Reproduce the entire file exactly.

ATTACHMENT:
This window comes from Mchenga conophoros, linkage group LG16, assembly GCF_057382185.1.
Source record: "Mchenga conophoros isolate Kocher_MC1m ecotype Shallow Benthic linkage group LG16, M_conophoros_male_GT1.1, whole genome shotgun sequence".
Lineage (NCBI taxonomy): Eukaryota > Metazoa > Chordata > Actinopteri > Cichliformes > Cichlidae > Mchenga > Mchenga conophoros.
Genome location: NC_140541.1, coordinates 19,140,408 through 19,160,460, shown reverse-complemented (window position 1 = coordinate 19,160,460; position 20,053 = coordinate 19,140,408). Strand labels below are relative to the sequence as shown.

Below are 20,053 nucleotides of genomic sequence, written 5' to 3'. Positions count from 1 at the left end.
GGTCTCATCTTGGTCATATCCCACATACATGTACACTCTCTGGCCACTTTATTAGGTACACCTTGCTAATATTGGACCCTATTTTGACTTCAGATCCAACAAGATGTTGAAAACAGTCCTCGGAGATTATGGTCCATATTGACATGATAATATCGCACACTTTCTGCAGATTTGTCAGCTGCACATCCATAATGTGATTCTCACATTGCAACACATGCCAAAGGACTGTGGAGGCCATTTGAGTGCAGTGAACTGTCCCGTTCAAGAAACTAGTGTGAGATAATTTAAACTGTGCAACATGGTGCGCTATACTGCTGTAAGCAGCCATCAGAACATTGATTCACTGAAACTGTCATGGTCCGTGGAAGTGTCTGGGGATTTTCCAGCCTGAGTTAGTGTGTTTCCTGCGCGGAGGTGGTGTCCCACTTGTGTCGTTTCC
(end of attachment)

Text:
This window comes from Mchenga conophoros, linkage group LG16, assembly GCF_057382185.1.
Source record: "Mchenga conophoros isolate Kocher_MC1m ecotype Shallow Benthic linkage group LG16, M_conophoros_male_GT1.1, whole genome shotgun sequence".
Lineage (NCBI taxonomy): Eukaryota > Metazoa > Chordata > Actinopteri > Cichliformes > Cichlidae > Mchenga > Mchenga conophoros.
Genome location: NC_140541.1, coordinates 19,140,408 through 19,160,460, shown reverse-complemented (window position 1 = coordinate 19,160,460; position 20,053 = coordinate 19,140,408). Strand labels below are relative to the sequence as shown.

Below are 20,053 nucleotides of genomic sequence, written 5' to 3'. Positions count from 1 at the left end.
GGTCTCATCTTGGTCATATCCCACATACATGTACACTCTCTGGCCACTTTATTAGGTACACCTTGCTAATATTGGACCCTATTTTGACTTCAGATCCAACAAGATGTTGAAAACAGTCCTCGGAGATTATGGTCCATATTGACATGATAATATCGCACACTTTCTGCAGATTTGTCAGCTGCACATCCATAATGTGATTCTCACATTGCAACACATGCCAAAGGACTGTGGAGGCCATTTGAGTGCAGTGAACTGTCCCGTTCAAGAAACTAGTGTGAGATAATTTAAACTGTGCAACATGGTGCGCTATACTGCTGTAAGCAGCCATCAGAACATTGATTCACTGAAACTGTCATGGTCCGTGGAAGTGTCTGGGGATTTTCCAGCCTGAGTTAGTGTGTTTCCTGCGCGGAGGTGGTGTCCCACTTGTGTCGTTTCC